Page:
Of course other family members learned the duties of the keeper. When Bennie became ill in October, 1959, his son George took over the physical work needed to run the light while his father kept up the considerable paperwork.
When Bennie stayed at the lighthouse during World War II, most of the responsibility for their family life fell to his wife, Pearl. He was only home for a few hours each day. One year he was issued a ton of coal, but many times he had to cut wood on his farm for both the lighthouse and the farmhouse.
The job of caretaker was a big responsibility for one man, especially during World War II, when day and night duty was required to guide ships and planes traveling in the area. He was equipped with a radio-telephone enabling him to make contact with the planes. His family could sometimes hear him on their radio, but could not contact him. The batteries for the radio were charged by a windmill at the lighthouse. He spent three winters at the lighthouse, which had never been meant for winter living. He said it was so cold a little white mouse crept into his bed occasionally and slept with him to keep warm. (He was such a great story teller that we never knew if that really happened.)
Being a lightkeeper meant looking after the light and repairing it when things went wrong. It also meant being able to make adjustments to the light with the change in seasons, as the mercury and weight which timed the light revolutions would stiffen in the cold weather and throw the timing off. The equipment was operated by oil and in the winter 15 l (4 gallons) of oil a day had to be hauled up to the top floor of the lighthouse. In summer, it only took a 2 l (half gallon) a day to operate the light.
In winter, the heat from the light would cause a heavy layer of frost to form on the windows. To prevent that from happening, he had to wash the windows with a heavy salt brine which was very hard on the hands. Alcohol would do the same thing, but was very scarce during the war.
The grounding of the Norwegian ship, the Nandi, was an event that has lived long in the memory of everyone in the area. It occurred in mid-November, 1938. It had started to snow in the morning so Bennie decided to go down to the lighthouse early. He got his car stuck and had to walk back home. He tried to get the car out but could not, so he walked the three miles through the blinding snowstorm. At the school, the wind and visibility was so bad he feel into the ditch in icy water up to his knees. As he neared the lighthouse, about 3:00 pm, he heard a loud bellowing noise. He quickly went inside and lit the light, but couldn’t see a thing. It wasn’t until 11:00 pm that the storm cleared enough so he could see the lights of the Nandi as it lay stranded on the beach a mile or two north of the lighthouse. He later learned that the crew had thought they were near the shores of New Brunswick. Because of the extremely high tide, they had crossed over the West Point Reef, and then, thinking they would find shelter, they swung in towards the shore, ending up high and dry about a hundred yards from the beach. Neither the ship nor crew was injured, but it stayed aground until the following spring when it was re-floated. The crew went by train to Halifax and by ship to their homeland. Captain Sam Smith and his family stayed on board all winter and spent much time entertaining the many people who came to visit the 76.2 m (250 foot) vessel stranded on the shore.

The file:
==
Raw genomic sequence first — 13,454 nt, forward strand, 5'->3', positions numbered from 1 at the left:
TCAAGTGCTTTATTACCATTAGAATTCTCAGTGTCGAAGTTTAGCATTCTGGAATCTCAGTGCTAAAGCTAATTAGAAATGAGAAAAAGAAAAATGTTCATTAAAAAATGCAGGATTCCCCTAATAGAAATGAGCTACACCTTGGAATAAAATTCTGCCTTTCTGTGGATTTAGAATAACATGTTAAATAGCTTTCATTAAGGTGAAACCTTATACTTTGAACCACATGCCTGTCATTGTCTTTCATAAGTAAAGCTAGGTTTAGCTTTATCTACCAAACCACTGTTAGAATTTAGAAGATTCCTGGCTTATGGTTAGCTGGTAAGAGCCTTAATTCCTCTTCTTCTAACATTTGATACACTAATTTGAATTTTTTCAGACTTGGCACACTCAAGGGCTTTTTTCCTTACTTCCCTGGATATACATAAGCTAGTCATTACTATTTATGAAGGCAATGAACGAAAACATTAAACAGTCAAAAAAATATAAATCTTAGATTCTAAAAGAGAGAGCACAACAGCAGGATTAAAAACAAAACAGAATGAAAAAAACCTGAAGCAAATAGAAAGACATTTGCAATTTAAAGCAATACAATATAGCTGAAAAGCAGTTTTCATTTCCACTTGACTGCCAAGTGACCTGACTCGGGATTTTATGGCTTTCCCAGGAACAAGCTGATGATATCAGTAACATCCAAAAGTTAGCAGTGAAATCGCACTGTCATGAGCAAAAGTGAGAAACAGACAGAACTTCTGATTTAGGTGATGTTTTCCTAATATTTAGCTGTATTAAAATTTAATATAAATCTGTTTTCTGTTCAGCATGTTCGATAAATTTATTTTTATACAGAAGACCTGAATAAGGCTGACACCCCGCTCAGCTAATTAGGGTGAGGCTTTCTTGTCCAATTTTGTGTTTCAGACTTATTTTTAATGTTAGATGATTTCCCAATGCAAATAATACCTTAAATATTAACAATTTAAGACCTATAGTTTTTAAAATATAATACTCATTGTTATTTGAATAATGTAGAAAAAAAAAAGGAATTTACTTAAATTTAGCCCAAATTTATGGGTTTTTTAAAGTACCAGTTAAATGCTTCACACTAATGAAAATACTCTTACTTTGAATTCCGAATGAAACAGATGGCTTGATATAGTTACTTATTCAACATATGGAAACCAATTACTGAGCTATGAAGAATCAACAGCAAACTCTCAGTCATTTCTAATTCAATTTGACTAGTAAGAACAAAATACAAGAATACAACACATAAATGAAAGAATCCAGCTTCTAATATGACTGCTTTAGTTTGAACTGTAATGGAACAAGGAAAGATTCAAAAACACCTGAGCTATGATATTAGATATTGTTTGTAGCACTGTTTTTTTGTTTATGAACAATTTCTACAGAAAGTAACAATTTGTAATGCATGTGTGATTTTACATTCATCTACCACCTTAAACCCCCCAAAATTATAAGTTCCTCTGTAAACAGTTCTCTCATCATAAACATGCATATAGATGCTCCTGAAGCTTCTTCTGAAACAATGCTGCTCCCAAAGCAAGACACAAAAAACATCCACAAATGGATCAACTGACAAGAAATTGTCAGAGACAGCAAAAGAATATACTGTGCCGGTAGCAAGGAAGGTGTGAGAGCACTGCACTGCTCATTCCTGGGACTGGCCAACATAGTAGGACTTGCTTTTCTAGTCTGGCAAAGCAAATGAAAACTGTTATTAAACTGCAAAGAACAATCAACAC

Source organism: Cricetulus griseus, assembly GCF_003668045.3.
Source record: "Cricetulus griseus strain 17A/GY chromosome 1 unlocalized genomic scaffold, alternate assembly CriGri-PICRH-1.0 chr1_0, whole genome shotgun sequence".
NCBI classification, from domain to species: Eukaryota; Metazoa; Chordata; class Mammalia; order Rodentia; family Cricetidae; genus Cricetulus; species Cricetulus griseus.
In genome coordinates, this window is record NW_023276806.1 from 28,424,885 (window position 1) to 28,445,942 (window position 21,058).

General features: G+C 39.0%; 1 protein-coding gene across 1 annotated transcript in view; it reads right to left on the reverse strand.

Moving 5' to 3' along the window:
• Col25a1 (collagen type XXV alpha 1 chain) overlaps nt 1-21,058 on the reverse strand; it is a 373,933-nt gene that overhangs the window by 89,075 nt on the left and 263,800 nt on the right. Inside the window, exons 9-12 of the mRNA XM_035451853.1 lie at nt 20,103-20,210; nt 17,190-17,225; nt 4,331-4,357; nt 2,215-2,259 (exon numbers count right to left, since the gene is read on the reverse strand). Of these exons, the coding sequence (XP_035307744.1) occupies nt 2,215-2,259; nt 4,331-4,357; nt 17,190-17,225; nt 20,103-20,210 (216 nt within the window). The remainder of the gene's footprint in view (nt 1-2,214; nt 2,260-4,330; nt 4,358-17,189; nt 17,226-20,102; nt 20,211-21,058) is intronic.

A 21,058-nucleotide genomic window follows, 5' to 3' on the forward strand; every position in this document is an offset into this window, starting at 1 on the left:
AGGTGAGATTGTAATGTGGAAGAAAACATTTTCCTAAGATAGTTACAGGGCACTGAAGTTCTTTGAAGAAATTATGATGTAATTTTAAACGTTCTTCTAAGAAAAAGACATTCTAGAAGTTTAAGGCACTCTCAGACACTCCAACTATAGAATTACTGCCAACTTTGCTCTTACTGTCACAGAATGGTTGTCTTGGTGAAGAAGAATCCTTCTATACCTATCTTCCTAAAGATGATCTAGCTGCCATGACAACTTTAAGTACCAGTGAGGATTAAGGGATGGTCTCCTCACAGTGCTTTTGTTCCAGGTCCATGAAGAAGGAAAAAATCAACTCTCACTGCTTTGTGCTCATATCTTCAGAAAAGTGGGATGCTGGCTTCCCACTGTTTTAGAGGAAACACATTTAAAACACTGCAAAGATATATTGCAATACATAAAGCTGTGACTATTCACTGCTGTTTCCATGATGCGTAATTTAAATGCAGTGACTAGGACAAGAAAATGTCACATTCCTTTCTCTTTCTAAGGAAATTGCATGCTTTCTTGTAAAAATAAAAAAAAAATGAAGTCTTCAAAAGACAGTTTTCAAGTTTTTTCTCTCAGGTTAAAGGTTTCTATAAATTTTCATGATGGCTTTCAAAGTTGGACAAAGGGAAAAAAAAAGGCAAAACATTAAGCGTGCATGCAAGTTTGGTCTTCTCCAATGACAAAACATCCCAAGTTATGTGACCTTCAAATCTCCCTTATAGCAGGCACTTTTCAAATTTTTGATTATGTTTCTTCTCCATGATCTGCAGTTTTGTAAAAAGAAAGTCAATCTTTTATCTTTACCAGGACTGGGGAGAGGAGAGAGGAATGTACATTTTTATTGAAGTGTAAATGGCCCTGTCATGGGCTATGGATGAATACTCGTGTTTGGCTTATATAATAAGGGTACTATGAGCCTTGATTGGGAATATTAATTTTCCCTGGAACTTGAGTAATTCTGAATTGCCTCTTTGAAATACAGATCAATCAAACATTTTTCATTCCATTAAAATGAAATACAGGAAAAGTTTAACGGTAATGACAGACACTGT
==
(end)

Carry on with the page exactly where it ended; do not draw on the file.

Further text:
There were not as many social events at the lighthouse as there had been during William’s tenure. That is hardly surprising as many of the industries of William’s day had vanished and the Depression and World War II occurred while he was keeper. A fierce winter storm in the mid-forties destroyed the wharf, but the lighthouse escaped damage.
However, it continued to be a popular destination. People from miles around came to West Point on Sunday afternoon during the 1950’s. Many visited with Bennie in the evening. Bennie was a born storyteller, and many people visited him for the climb to the top while he lit the lamp, and then settled in for an evening of storytelling. The schoolchildren who went there in the evenings frequently ran home along the narrow trail, sure they were being pursued by ghosts or a headless man.
He was the second and last keeper of the West Point Lighthouse. He had kept the light from 1925 until 1963 when the lighthouse was automated on May 29, and a lightkeeper was no longer needed. Both Bennie and the social times at the lighthouse were missed very much when he retired, and an important chapter in the life of the community of West Point was closed.
My name is Carol Livingstone. I have been fascinated by lighthouses as long as I can remember. My great-grandfather was Lighthouse Willie MacDonald. My family lived in the house closest to the lighthouse, and some of my earliest memories are of seeing the light flashing in the night, and hearing my elderly relatives talk about growing up there. I was one of the children who was terrified but delighted by Bennie’s stories. I am devoted to lighthouse development and preservation. I founded the group that operates the West Point Lighthouse and managed it for 7 years. I founded the PEI Lighthouse Society and was co-chair of the Atlantic Lighthouse Council. Lighthouses are such an important part of my life that my husband said I was married to them, which led to my nickname, Mrs. Lighthouse.
Many of the descendants of both William MacDonald and Bennie MacIsaac have been involved in the restoration and ongoing operation of the West Point Lighthouse. I believe we have to involve the children of today, so they will become the lightkeepers of tomorrow.